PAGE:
The number of three- and four-year-olds hit with out-of-school suspensions in Maryland every year is crazy: 75 in 2009-2010, 105 the following year, and 91 the year after that. And Baltimore City is responsible for more pre-K suspensions than any other district in the state
The numbers themselves are rather shocking — these are basically toddlers we’re talking about — but the transgressions they are being punished for are even harder to swallow. In a paragraph that I had to read four times over to make sure I wasn’t mistaken, the Baltimore Sun reported that most “were suspended for physical attacks on teachers or students, though a handful were suspended for offenses such as sexual activity, possession of a firearm or other guns, inciting a public disturbance, and vandalism.”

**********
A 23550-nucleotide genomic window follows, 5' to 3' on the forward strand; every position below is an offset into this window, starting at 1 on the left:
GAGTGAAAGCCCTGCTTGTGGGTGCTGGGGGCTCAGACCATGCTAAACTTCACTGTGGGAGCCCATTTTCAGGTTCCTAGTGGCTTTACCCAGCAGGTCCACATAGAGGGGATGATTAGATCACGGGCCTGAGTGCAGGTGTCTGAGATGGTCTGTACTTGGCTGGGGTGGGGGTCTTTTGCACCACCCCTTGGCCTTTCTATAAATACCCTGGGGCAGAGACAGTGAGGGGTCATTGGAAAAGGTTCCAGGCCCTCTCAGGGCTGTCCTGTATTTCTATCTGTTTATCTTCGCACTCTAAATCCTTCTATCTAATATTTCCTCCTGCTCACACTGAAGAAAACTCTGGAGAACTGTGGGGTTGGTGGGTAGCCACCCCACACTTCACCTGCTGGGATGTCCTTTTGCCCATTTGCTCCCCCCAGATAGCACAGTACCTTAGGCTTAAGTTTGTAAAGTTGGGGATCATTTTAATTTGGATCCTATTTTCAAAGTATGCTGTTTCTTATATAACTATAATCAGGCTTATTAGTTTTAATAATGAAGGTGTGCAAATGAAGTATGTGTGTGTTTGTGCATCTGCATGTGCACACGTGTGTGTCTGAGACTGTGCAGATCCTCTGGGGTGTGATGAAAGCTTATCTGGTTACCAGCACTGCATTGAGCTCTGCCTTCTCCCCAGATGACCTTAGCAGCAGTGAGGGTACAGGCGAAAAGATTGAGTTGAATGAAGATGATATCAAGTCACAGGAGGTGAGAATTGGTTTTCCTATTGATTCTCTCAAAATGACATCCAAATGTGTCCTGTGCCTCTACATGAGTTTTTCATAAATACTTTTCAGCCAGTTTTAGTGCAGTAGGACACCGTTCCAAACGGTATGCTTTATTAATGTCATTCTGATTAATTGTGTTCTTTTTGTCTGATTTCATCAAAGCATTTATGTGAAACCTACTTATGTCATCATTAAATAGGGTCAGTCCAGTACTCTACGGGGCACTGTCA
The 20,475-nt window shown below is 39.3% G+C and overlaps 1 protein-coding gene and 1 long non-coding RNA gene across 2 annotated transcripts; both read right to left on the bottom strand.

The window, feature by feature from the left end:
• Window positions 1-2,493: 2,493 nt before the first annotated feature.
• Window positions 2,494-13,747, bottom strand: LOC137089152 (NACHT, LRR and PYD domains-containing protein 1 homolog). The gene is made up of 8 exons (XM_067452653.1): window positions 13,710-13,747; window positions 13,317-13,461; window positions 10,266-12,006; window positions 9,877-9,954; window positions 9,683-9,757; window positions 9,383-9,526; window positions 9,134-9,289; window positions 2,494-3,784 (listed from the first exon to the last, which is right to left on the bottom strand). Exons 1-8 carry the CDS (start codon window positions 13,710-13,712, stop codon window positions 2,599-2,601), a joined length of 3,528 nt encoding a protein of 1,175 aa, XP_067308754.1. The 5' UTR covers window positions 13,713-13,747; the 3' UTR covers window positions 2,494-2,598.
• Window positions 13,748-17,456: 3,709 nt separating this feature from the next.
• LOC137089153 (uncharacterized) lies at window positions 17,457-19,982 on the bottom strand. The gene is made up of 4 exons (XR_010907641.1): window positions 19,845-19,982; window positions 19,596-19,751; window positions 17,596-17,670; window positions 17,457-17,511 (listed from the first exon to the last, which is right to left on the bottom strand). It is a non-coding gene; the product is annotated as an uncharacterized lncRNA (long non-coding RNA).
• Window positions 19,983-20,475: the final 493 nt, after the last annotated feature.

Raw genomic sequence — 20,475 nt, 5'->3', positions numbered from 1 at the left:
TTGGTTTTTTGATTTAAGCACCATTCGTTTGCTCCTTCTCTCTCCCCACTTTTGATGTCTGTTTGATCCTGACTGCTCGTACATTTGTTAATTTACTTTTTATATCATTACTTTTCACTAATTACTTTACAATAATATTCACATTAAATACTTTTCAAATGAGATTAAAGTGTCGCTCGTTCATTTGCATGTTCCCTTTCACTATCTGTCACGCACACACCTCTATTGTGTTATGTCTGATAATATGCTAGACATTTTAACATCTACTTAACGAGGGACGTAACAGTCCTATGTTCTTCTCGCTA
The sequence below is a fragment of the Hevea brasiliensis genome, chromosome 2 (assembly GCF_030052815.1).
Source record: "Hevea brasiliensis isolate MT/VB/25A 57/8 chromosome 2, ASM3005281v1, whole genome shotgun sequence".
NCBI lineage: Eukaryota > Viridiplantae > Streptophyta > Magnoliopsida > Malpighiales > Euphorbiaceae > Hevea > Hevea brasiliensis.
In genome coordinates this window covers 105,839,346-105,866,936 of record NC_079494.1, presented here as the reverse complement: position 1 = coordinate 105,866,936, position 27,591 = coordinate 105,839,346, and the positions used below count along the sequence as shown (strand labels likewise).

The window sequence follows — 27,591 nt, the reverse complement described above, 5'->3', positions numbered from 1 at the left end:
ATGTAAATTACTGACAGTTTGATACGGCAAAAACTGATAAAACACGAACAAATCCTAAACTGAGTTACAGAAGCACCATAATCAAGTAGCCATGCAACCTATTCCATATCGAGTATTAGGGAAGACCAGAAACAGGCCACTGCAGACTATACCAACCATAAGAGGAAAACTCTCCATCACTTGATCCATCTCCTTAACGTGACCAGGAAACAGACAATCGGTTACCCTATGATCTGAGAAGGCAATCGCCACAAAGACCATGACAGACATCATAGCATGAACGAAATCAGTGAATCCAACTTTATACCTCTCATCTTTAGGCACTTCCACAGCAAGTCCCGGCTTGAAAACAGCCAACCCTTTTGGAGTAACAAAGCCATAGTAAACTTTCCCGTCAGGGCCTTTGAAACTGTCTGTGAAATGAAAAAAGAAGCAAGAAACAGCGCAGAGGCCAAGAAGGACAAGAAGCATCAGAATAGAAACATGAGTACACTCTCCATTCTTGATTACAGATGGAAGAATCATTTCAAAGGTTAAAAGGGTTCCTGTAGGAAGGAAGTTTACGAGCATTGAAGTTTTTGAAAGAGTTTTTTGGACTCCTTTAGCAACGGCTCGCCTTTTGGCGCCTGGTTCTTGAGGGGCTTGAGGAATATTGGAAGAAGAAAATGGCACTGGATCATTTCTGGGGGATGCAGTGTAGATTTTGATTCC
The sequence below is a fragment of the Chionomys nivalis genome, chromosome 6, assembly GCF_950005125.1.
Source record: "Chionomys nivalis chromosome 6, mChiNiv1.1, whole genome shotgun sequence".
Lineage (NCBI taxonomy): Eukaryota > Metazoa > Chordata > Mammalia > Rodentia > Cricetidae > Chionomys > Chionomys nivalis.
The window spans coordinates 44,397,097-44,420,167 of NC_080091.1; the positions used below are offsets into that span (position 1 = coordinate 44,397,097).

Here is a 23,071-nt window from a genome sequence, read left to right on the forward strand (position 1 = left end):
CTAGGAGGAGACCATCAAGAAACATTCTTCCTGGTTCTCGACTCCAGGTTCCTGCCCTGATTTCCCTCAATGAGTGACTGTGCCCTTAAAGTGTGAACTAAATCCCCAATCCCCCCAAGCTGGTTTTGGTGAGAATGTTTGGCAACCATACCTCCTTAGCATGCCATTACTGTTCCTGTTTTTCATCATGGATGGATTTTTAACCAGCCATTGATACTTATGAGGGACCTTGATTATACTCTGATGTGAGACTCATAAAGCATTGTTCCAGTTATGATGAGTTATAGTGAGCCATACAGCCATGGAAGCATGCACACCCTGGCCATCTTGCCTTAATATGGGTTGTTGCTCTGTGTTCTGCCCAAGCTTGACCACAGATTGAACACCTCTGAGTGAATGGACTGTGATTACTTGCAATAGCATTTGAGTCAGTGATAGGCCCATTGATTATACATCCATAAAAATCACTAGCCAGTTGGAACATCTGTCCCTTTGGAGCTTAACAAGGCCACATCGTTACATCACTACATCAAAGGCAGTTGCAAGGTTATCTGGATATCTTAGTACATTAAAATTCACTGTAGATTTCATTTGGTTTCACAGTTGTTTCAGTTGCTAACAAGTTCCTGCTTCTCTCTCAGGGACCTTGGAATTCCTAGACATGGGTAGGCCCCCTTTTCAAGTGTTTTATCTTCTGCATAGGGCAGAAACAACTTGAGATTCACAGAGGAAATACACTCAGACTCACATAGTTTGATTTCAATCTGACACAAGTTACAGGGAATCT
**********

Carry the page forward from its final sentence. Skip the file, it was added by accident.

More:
But David Beard, of Advocates for Children and Youth, argues that no matter the seriousness of the children’s behavior, suspension is inappropriate for that age group. “Just in terms of their brain development … they don’t know the difference from a vacation,” he said.
The school system has been revising its zero-tolerance policies to give principals more latitude in determining punishments and to turn suspension into a last resort, so these numbers may very well drop — even precipitously.
But any number of pre-K suspensions per year — other than zero — seems out of whack.
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